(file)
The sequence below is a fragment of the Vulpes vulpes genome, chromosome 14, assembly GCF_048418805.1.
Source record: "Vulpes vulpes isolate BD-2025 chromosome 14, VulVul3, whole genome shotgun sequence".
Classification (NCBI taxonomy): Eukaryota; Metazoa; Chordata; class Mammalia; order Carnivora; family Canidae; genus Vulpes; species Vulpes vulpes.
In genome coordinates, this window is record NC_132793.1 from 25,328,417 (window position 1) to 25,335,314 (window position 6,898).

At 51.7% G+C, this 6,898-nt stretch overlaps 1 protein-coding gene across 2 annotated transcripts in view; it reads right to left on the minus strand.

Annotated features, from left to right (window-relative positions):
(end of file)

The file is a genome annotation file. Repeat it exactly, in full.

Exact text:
The sequence below is a fragment of the Vulpes vulpes genome, chromosome 14, assembly GCF_048418805.1.
Source record: "Vulpes vulpes isolate BD-2025 chromosome 14, VulVul3, whole genome shotgun sequence".
Classification (NCBI taxonomy): Eukaryota; Metazoa; Chordata; class Mammalia; order Carnivora; family Canidae; genus Vulpes; species Vulpes vulpes.
In genome coordinates, this window is record NC_132793.1 from 25,328,417 (window position 1) to 25,335,314 (window position 6,898).

At 51.7% G+C, this 6,898-nt stretch overlaps 1 protein-coding gene across 2 annotated transcripts in view; it reads right to left on the minus strand.

Annotated features, from left to right (window-relative positions):